βII-spectrin is tightly associated with the neuronal cytoskeleton - a complex network of filamentous proteins that spans the neuron and plays pivotal roles in their growth, shape, and plasticity. βII-spectrin forms an extended scaffolding network that provides mechanical integrity to membranes and helps to orchestrate the correct positioning of molecular complexes throughout the neuron. Through research published in PNAS in 2019, Lorenzo found that βII-spectrin is essential for normal brain wiring in mice and for proper transport of organelles and vesicles in axons - the long extensions that carry signals from neurons to other neurons. βII-spectrin is an integral part of the process that enables normal development, maintenance, and function of neurons.
In this new study, Lorenzo's research team showed that, at the biochemical level, the genetic variants identified in patients are sufficient to cause protein aggregation, aberrant association of βII-spectrin with the cytoskeleton, impair axonal organelle transport and growth, and change the morphology of neurons. These deficiencies can permanently alter how neurons connect and communicate with each other, which is thought to contribute to the etiology of neurodevelopmental disorders. The team showed that reduction of βII-spectrin levels only in neurons disrupts structural connectivity between cortical areas in mutant mice, a deficit also observed in brain MRIs of some patients.
In collaboration with Sheryl Moy PhD, professor in the UNC Department of Psychiatry and director of the Mouse Behavioral Phenotyping (MBP) Core of the UNC IDDRC, the researchers found that these mice have developmental and behavioral deficits consistent with presentations observed in humans.
"Now that we've established the methods to assign likelihood of pathogenicity to SPTBN1 variants and to determine how they alter neurons, our immediate goal is to learn more about the affected molecular and cellular mechanisms and brain circuits, and evaluate strategies for potential clinical interventions," Lorenzo said.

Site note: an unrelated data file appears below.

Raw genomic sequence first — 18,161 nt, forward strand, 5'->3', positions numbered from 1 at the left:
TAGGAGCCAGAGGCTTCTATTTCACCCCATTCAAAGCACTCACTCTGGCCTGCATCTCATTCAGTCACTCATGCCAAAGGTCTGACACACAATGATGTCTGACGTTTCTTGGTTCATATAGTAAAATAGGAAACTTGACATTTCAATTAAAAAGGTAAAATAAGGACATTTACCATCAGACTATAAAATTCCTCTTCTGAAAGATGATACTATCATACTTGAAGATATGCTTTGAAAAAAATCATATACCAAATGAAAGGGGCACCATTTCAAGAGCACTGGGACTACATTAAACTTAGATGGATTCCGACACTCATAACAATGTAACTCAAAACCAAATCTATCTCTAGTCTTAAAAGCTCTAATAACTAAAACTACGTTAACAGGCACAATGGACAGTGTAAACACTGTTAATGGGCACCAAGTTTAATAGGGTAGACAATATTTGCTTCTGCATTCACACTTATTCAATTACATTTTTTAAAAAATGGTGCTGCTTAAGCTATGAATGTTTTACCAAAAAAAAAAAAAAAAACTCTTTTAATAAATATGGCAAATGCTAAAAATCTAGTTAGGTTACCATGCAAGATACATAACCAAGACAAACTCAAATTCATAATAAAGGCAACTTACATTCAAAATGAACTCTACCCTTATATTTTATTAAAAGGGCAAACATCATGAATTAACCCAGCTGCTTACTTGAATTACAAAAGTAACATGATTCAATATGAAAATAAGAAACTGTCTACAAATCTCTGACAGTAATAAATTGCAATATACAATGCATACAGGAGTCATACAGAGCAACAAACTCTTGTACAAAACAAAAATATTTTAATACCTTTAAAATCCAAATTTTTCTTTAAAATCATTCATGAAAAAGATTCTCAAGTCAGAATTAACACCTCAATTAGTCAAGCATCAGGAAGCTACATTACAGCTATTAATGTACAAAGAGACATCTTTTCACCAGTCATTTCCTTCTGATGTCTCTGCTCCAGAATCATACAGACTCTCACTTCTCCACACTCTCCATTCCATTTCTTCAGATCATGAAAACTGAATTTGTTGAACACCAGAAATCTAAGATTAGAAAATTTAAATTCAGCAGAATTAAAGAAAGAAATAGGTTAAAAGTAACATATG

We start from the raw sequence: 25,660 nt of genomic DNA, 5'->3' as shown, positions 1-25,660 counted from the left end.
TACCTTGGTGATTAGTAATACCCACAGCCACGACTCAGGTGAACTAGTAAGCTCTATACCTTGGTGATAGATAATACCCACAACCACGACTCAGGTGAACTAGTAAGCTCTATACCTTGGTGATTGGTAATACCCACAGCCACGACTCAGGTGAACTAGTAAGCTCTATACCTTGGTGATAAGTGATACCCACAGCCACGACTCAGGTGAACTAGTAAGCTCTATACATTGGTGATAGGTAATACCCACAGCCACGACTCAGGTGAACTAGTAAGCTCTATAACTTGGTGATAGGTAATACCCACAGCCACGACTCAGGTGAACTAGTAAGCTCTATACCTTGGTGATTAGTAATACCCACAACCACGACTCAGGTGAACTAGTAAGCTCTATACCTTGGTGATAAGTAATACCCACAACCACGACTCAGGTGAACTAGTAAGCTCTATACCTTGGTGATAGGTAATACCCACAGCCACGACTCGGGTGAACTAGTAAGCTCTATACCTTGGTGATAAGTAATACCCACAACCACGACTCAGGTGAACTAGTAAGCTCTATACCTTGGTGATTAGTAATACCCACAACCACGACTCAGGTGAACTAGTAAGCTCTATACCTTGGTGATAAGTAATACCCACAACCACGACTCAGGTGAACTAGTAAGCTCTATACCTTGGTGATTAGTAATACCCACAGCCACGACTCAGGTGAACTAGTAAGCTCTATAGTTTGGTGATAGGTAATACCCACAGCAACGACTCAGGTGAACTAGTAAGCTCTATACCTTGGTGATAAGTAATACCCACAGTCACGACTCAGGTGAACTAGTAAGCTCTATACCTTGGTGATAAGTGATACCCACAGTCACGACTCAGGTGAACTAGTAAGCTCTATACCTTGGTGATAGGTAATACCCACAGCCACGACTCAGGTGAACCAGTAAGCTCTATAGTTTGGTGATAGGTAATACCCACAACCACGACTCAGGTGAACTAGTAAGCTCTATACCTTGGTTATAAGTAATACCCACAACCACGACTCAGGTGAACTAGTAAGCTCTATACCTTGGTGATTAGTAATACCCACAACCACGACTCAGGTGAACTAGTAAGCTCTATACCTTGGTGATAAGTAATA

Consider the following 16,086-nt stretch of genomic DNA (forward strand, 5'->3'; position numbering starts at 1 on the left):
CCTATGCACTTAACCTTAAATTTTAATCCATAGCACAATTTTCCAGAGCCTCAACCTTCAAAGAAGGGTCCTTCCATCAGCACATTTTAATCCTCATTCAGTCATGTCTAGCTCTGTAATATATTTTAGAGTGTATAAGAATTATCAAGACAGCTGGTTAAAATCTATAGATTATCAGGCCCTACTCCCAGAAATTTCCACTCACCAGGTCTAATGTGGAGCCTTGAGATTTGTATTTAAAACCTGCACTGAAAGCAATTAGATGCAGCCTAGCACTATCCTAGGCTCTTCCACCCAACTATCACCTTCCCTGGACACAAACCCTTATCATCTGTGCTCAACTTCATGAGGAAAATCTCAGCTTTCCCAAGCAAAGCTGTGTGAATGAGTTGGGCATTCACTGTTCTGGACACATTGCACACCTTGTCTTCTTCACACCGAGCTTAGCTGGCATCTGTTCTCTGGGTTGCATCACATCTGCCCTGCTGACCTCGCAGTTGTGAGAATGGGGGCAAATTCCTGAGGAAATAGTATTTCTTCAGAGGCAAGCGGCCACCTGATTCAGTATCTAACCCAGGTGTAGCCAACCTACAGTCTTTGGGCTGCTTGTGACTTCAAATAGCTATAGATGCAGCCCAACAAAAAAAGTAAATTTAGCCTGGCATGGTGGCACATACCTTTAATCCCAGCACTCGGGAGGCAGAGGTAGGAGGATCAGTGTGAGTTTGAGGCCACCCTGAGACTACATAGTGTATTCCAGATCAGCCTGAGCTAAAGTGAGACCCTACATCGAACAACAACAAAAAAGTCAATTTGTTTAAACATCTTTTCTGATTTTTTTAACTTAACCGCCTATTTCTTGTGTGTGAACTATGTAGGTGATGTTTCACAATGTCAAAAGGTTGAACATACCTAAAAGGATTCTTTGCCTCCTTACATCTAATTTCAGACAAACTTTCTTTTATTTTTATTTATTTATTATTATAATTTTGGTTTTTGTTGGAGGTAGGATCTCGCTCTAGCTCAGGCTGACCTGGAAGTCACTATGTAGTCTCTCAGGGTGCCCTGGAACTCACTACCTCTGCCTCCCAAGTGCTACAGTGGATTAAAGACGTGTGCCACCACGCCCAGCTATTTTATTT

To this end, her team will collaborate with Adriana Beltran PhD, assistant professor in the UNC Department of Genetics and director of the UNC Human Pluripotent Cell Core, to use neurons differentiated from patient-derived induced pluripotent stem cells. And the research team will continue to tap into molecular modeling predictions in collaboration with Brenda Temple PhD, professor in the UNC Department of Biochemistry and Biophysics and director of the UNC Structural Bioinformatics Core, both co-authors on the Nature Genetics paper.
"As a basic science investigator, it's so satisfying to use knowledge and tools to provide answers to patients," Lorenzo said. "I first witnessed this thrill of scientific discovery and collaborative work as a graduate student 15 years ago when our lab identified the genetic cause of the first spectrinopathy affecting the nervous system, and it has been a powerful motivator since."
That work was the discovery of variants in a different spectrin gene as the cause of spinocebellar ataxia type 5 (SCA5), led by Laura Ranum, PhD, who at the time was at the University of Minnesota. In follow up work, as part of that team, Lorenzo contributed insights into the pathogenic mechanism of SCA5.
"Aside from the immediate relevance to affected patients, insights from our work on SPTNB1 syndrome will inform discoveries in other complex disorders with overlapping pathologies," Lorenzo said. "It is exciting to be part of such important work with a team of dedicated scientists and clinicians."
Source: News Release
University of North Carolina Health Care
July 1, 2021